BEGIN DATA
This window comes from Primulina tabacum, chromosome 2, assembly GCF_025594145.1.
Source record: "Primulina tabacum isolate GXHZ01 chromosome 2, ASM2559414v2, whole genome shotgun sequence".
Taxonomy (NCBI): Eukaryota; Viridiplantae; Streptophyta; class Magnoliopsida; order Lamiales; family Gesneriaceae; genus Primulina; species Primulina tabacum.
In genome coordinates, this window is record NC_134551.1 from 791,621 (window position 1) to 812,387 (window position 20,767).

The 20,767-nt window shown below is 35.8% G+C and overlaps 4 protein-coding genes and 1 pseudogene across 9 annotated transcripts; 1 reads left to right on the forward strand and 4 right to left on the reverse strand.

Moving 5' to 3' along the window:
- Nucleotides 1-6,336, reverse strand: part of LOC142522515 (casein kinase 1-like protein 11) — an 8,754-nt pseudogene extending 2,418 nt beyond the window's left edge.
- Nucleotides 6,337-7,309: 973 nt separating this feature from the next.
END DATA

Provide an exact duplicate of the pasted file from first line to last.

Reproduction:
This window comes from Primulina tabacum, chromosome 2, assembly GCF_025594145.1.
Source record: "Primulina tabacum isolate GXHZ01 chromosome 2, ASM2559414v2, whole genome shotgun sequence".
Taxonomy (NCBI): Eukaryota; Viridiplantae; Streptophyta; class Magnoliopsida; order Lamiales; family Gesneriaceae; genus Primulina; species Primulina tabacum.
In genome coordinates, this window is record NC_134551.1 from 791,621 (window position 1) to 812,387 (window position 20,767).

The 20,767-nt window shown below is 35.8% G+C and overlaps 4 protein-coding genes and 1 pseudogene across 9 annotated transcripts; 1 reads left to right on the forward strand and 4 right to left on the reverse strand.

Moving 5' to 3' along the window:
- Nucleotides 1-6,336, reverse strand: part of LOC142522515 (casein kinase 1-like protein 11) — an 8,754-nt pseudogene extending 2,418 nt beyond the window's left edge.
- Nucleotides 6,337-7,309: 973 nt separating this feature from the next.